The Republic of China was established on Taiwan in 1949 when Gen. Chiang Kai-shek and millions of his supporters fled advancing communist armies on the mainland. Both the communist and Nationalist Chinese governments consider Taiwan an integral part of China and Taiwan continues to claim sovereignty over all China.
LAND: 13,886 square miles, the size of Maryland and Delaware combined. The island is about 80 miles from the Chinese mainland at its closest point. A mountain range running north-south divides the island; the eastern slope is steep and craggy, the western half fertile and cultivated. The two major cities are Taipei, the capital, and Kaohsiung.
PEOPLE: The country's 19.4 million inhabitants include native Taiwanese, descendants of Chinese who migrated from the mainland primarily in the 18th and 19th centuries, and those who fled to the island in 1949. There is also a small population of aborigines living in the mountain regions. The official language is Mandarin and the predominant religion is Buddhism.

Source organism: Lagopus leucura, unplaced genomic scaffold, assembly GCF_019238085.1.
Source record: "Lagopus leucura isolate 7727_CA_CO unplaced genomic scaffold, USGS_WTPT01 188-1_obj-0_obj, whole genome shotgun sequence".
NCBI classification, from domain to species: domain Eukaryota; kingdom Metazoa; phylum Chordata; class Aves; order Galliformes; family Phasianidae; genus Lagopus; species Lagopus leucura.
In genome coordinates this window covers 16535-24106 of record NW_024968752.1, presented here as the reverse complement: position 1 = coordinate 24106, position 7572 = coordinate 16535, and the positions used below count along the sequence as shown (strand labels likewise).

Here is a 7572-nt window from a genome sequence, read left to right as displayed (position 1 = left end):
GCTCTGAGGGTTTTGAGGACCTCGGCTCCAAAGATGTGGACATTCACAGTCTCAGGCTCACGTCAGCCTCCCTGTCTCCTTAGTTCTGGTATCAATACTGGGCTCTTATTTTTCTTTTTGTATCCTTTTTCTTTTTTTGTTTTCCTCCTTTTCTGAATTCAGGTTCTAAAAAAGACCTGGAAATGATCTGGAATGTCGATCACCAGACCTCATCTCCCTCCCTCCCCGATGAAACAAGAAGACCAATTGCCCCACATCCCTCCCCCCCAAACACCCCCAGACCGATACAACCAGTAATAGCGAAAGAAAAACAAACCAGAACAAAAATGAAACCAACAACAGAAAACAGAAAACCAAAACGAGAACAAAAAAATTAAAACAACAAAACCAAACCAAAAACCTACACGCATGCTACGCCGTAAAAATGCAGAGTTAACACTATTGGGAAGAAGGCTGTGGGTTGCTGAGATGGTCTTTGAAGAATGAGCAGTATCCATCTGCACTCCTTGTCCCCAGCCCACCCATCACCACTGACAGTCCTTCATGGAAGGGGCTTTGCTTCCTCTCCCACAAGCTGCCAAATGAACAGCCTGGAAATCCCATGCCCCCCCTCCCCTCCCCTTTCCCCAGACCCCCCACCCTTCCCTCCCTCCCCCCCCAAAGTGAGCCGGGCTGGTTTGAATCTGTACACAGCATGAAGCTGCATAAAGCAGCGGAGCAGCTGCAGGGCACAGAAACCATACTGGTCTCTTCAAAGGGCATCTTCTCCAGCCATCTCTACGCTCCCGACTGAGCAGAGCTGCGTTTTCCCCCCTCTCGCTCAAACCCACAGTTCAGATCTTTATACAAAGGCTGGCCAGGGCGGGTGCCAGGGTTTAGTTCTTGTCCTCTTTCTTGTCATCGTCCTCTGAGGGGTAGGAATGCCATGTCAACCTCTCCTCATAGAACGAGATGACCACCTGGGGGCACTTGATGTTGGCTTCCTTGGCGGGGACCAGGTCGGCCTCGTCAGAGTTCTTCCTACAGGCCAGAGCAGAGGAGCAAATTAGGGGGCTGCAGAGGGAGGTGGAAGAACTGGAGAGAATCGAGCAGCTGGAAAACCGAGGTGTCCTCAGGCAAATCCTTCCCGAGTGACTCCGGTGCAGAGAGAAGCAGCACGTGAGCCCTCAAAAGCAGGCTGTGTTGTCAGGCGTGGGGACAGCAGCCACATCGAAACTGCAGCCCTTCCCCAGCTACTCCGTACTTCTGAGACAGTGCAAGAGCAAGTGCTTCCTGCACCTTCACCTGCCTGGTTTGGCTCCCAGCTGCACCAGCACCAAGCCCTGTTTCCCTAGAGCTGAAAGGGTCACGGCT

ECONOMY: Rapid expansion and industrialization have given Taiwan the third largest currency reserves in the world, after Japan and West Germany. Agriculture's role in the economy has declined significantly. Major industries include textiles, clothing, electronics, processed foods, chemicals and plastics.
GOVERNMENT: Chiang Kai-shek led the ruling Kuomintang (Nationalist Party) on the island from his arrival in 1949 until his death in 1975. His son Chiang Ching-kuo, was president from 1978 (the year the United States severed diplomatic ties with Taiwan),
until his death yesterday. The authoritarian Kuomintang has recently become more flexible, finally lifting the martial law imposed in 1949 and allowing the formation of a small opposition party.